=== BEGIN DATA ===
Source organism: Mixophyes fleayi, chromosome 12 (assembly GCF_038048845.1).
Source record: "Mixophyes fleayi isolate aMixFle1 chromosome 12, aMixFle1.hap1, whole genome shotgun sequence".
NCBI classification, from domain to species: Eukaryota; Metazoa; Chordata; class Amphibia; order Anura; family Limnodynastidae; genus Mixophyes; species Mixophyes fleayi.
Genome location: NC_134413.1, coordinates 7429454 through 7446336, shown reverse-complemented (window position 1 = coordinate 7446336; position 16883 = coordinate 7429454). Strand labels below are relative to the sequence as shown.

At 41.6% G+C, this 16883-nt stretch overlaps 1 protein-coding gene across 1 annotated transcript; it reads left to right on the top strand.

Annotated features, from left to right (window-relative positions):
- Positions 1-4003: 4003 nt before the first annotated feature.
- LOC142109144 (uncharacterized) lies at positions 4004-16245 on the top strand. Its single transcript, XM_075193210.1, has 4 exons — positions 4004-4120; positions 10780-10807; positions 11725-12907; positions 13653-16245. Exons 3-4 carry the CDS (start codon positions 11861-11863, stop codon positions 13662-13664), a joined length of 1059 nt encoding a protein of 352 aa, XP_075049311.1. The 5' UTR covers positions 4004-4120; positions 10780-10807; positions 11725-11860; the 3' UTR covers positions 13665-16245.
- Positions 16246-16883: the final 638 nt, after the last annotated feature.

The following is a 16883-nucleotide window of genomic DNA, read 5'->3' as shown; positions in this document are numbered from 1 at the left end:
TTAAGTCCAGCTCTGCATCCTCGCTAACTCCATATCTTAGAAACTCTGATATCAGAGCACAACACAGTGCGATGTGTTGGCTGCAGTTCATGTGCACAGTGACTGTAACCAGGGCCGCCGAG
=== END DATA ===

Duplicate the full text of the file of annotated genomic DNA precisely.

Source organism: Mixophyes fleayi, chromosome 12 (assembly GCF_038048845.1).
Source record: "Mixophyes fleayi isolate aMixFle1 chromosome 12, aMixFle1.hap1, whole genome shotgun sequence".
NCBI classification, from domain to species: Eukaryota; Metazoa; Chordata; class Amphibia; order Anura; family Limnodynastidae; genus Mixophyes; species Mixophyes fleayi.
Genome location: NC_134413.1, coordinates 7429454 through 7446336, shown reverse-complemented (window position 1 = coordinate 7446336; position 16883 = coordinate 7429454). Strand labels below are relative to the sequence as shown.

At 41.6% G+C, this 16883-nt stretch overlaps 1 protein-coding gene across 1 annotated transcript; it reads left to right on the top strand.

Annotated features, from left to right (window-relative positions):
- Positions 1-4003: 4003 nt before the first annotated feature.
- LOC142109144 (uncharacterized) lies at positions 4004-16245 on the top strand. Its single transcript, XM_075193210.1, has 4 exons — positions 4004-4120; positions 10780-10807; positions 11725-12907; positions 13653-16245. Exons 3-4 carry the CDS (start codon positions 11861-11863, stop codon positions 13662-13664), a joined length of 1059 nt encoding a protein of 352 aa, XP_075049311.1. The 5' UTR covers positions 4004-4120; positions 10780-10807; positions 11725-11860; the 3' UTR covers positions 13665-16245.
- Positions 16246-16883: the final 638 nt, after the last annotated feature.

The following is a 16883-nucleotide window of genomic DNA, read 5'->3' as shown; positions in this document are numbered from 1 at the left end:
TTAAGTCCAGCTCTGCATCCTCGCTAACTCCATATCTTAGAAACTCTGATATCAGAGCACAACACAGTGCGATGTGTTGGCTGCAGTTCATGTGCACAGTGACTGTAACCAGGGCCGCCGAG